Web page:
What makes us human? What makes a beast? And where does that line fade away completely?
These are the questions asked in the final film in the rebooted Planet of the Apes franchise “War for the Planet of the Apes.”
Picking up where the last movie left off we find our simian protagonist “Caesar” (Andy Serkis) pushed to his emotional, mental and physical limits as he pits himself against “The Colonel” (Woody Harrelson), an unhinged warlord hell bent on the destruction of ape-kind and the survival of the human race.
As fans of this series can attest the CGI effects look amazing. Not only do the apes look real but the amount of emotion reflected in their expressions is mind blowing. There is never a point where you can’t tell exactly what these characters are thinking and feeling just by the looks on their faces. Combine that with the proven talent of Woody Harrelson and you get some of the best character interactions I’ve seen all year.
Some may be disappointed that despite the title including the word “War” there aren’t many action set pieces during this film. Two battle scenes bookend the movie but a majority of the time is spent learning about these characters and the world they now face.
And to be honest, that’s a major plus.
It gives the audience time to get reacquainted with Caesar and learn about The Colonel as both characters are given great motivation and backstories that put them on opposing sides of the same spectrum.
There are some problems, however, as not all of the supporting cast is as well rounded as our two main leads. This can lead to a muted impact whenever certain plot points occur as we don’t know much about the characters in danger. However the stakes are always kept clear and high allowing for the story to stay on the edge even if we aren’t terribly invested by the characters currently on screen.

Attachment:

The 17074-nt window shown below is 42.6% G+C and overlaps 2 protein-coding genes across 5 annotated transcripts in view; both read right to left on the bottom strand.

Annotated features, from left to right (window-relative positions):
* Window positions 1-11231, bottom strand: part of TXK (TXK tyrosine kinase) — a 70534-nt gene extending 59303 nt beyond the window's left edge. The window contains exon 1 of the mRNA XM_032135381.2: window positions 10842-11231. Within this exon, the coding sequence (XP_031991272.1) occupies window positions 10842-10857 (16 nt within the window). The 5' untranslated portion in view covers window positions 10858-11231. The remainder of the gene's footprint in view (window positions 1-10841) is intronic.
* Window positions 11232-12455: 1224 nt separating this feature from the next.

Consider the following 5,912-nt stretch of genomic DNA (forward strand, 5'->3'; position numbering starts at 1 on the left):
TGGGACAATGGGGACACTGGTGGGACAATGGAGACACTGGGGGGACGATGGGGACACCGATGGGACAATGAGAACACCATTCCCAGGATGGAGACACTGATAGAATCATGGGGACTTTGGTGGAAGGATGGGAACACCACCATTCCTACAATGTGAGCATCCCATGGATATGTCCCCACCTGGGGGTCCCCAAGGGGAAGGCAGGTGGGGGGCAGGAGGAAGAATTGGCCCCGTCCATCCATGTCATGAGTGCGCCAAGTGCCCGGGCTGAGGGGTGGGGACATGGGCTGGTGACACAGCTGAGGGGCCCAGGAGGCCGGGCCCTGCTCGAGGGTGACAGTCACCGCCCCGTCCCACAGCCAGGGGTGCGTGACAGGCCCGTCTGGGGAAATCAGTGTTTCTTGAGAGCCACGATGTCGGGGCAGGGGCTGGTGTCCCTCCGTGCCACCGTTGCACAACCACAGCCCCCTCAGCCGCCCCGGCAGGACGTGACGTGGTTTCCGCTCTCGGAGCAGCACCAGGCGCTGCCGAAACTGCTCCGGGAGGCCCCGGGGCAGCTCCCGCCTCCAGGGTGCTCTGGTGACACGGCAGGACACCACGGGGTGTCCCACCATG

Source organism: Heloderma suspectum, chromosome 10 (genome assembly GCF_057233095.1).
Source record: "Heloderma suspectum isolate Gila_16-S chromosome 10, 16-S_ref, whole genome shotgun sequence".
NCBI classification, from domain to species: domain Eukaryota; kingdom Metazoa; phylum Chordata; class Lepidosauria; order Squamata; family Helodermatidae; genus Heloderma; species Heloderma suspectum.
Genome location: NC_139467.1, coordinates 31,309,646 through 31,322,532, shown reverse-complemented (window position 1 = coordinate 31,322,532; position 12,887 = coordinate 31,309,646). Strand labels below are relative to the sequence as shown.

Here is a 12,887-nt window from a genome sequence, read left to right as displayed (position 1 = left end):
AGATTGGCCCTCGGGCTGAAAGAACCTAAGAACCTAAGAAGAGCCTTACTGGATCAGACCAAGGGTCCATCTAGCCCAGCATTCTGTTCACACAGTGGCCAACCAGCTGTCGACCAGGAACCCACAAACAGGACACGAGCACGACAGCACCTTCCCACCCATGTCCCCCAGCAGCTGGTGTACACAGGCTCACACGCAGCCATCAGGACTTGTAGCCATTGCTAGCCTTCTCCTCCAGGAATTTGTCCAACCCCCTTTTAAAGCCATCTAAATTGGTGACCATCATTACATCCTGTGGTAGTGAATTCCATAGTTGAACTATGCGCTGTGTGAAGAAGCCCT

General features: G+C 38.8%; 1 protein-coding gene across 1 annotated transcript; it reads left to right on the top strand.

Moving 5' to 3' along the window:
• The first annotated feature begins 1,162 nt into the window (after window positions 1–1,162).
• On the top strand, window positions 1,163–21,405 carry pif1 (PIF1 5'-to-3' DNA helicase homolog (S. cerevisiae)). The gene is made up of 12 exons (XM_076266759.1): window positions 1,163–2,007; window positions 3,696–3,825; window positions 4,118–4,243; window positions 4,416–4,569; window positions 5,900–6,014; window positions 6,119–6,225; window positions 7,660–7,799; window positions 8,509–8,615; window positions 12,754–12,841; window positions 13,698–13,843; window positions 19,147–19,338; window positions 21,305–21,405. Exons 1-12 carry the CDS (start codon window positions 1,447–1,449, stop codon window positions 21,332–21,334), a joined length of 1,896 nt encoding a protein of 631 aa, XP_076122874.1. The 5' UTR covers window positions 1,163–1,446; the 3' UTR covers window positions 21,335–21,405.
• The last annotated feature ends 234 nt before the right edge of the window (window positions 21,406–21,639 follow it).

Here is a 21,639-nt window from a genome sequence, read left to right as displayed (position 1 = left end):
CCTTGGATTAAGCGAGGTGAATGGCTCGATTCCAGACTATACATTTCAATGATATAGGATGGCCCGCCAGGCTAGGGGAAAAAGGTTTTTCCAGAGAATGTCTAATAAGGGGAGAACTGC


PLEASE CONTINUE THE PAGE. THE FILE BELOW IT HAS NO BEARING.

That’s not to say that the supporting players aren’t all interesting. We certainly get some memorable ones including a character called “Bad Ape” who lends the movie some much needed comic relief at times, Maurice who provides Caesar with a moral compass and a mute human girl named Nova who lends Caesar an opposing view on what he believes humanity to be.
The only other flaws that I can think of is that certain plot points occur off screen which can lead to a few confusing moments later on in the film. Also, without spoiling too much, the reason why The Colonel wants Caesar dead doesn’t hold up very well once you learn more about the problems his character is facing and should be putting a higher priority on.
But in the end these minor flaws don’t do any real damage to the movie and I would highly recommend it.
A great end to a great character study as Caesar finds what he’s looked for, for so long … his destiny.
4 out of 4 miners.